Are they a valuable tool or something to be avoided? The answer probably depends on who you ask and what your needs are.
Resume wizards work really well for individuals who have never written a resume before. The value is that the wizard shows how to develop the resume and what information to include. However, for many individuals, the wizard resume will not showcase your skills/qualifications in the best possible light. But, if the wizards are standard in Microsoft Word and other word processing programs doesn’t that mean that’s the right way to do a resume?
In my opinion, no. I used to work as a recruiter for a staffing agency, and I reviewed a lot of resumes. The resumes done with wizards especially those from Microsoft Word are obvious. Anyone who works with resumes on a regular basis can spot them immediately. When students bring in resumes developed with wizards, I always look at them and say “oh, you used a wizard”. What used to run through my mind as I reviewed wizard resumes from college graduates was that the individual didn’t ask for help on the resume. As a recruiter, I interfaced with college career centers regularly, so I knew help was available to students on most college campuses. Career Centers are not likely to approve a resume wizard from a student. What crossed my mind next was this individual has earned a college degree and should be able to produce a better document. Remembering that your resume is a critical piece of job search documentation, it should be a demonstration of your highest quality work.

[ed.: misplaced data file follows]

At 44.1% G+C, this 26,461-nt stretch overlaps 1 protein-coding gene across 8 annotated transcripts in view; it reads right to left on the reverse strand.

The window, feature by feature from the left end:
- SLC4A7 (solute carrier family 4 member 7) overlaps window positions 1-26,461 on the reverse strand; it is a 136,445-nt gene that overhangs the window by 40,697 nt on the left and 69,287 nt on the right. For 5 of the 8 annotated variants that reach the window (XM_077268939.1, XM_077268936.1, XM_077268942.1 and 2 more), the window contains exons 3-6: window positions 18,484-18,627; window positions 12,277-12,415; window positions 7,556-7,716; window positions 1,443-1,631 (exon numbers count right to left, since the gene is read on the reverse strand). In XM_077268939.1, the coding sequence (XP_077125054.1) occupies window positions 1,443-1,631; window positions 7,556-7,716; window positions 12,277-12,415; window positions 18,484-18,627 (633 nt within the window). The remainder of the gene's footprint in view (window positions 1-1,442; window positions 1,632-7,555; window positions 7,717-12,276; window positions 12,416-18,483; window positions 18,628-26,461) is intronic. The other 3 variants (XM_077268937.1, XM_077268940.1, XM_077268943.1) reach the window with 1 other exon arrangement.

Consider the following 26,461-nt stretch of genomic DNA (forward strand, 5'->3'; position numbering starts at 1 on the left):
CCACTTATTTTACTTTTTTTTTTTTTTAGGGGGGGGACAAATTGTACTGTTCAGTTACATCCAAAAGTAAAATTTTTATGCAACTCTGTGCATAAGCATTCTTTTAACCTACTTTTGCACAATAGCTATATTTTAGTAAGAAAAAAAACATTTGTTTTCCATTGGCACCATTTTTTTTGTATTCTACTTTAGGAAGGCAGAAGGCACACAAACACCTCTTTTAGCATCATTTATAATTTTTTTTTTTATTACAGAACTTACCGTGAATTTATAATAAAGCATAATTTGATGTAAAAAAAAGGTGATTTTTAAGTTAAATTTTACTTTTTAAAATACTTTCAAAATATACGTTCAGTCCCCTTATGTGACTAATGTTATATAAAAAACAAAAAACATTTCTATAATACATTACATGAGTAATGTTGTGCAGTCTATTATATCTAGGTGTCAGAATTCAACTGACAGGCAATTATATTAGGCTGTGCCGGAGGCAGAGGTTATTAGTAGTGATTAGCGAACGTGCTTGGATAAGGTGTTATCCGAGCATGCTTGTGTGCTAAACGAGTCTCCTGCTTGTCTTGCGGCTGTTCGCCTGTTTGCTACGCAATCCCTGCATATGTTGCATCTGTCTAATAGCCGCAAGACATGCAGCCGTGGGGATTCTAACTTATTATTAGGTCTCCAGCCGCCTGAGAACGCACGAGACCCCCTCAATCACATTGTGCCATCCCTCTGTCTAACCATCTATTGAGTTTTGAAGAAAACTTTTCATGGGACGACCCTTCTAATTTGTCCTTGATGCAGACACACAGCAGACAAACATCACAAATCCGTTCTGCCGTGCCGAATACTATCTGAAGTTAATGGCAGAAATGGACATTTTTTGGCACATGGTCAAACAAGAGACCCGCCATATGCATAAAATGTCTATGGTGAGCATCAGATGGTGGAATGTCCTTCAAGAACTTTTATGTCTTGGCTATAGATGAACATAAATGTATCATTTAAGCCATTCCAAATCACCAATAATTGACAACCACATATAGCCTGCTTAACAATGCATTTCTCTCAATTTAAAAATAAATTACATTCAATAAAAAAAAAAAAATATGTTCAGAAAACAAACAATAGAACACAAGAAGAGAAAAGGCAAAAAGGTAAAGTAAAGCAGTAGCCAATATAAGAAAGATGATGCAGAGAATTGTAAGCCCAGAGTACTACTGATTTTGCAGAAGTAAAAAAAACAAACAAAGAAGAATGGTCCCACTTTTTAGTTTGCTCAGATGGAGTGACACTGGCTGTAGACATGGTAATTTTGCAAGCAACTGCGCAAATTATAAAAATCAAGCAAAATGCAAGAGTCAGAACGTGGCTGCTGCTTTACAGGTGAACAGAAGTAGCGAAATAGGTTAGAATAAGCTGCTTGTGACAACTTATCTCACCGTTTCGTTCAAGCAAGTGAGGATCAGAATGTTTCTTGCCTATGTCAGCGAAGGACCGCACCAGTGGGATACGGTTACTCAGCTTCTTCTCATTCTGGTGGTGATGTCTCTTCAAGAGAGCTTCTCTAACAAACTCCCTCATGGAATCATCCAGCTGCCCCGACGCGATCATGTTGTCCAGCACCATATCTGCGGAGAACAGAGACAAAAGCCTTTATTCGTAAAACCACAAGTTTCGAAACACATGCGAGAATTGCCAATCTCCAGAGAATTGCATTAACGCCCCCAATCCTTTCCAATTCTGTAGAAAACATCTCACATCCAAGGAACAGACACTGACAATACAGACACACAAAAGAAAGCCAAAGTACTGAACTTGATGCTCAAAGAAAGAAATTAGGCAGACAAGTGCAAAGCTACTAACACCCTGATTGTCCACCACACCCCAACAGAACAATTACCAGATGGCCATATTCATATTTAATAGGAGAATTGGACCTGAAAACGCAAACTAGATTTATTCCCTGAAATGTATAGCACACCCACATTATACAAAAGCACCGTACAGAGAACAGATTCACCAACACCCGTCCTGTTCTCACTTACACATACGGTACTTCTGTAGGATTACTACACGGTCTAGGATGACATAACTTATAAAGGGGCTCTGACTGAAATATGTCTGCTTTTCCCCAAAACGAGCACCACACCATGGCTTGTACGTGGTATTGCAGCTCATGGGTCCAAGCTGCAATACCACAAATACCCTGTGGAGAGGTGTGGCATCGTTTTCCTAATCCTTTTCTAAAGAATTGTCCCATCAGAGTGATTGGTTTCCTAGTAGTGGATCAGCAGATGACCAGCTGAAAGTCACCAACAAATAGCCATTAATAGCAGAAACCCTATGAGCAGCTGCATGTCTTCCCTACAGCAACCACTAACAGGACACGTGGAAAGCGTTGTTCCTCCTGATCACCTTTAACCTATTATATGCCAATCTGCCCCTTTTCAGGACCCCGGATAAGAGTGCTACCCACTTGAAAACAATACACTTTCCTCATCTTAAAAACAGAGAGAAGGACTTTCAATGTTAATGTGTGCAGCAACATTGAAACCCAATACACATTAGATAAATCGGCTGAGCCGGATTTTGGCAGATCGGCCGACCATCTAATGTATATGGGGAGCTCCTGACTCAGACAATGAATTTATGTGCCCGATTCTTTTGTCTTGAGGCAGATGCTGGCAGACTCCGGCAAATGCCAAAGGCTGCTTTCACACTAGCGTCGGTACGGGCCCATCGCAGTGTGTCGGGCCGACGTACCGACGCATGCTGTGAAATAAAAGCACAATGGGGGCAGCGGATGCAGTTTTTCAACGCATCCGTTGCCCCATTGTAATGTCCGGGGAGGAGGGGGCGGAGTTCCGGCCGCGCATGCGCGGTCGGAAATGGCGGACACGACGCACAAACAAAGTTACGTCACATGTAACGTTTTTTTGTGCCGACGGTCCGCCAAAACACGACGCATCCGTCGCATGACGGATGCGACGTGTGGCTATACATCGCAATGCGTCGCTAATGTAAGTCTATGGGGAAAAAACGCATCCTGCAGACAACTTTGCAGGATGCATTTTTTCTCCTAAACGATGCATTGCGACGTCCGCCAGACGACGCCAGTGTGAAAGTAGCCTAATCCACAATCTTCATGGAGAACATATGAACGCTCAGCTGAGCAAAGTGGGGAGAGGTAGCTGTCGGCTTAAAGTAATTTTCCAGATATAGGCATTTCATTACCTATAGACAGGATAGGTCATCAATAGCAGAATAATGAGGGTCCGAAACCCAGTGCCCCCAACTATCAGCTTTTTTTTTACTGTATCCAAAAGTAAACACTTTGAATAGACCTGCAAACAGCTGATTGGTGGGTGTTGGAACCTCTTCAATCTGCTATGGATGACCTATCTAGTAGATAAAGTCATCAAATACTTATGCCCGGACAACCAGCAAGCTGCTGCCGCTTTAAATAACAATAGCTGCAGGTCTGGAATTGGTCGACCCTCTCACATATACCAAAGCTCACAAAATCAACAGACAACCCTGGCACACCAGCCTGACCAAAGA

Consistency is extremely important in resumes. Some wizards use different sizes or fonts throughout the resume. Most wizards don’t allow you to move sections around because the wizard has a pre-determined order for them. Each resume is unique to the individual it’s created for because the resume needs to sell this individual for his/her career/field. Some will list their education first while others will list their experience first. Some will have long lists of technologies while others list a large amount of community service or volunteer activities. The key to having an effective resume is to identify the field of interest and then target your strongest selling points relative to that field. These qualifications are what you want to emphasize throughout the resume. The Career Services Center at Bellevue University is here to assist Bellevue University students and alumni with their resumes. Contact us for assistance.
There are two student worker positions in the Career Services Center. Students in these positions are responsible for handling the administrative functions of the Center. We quite often find ourselves in the position of hiring new students for these positions as students move on to jobs and positions in their career fields.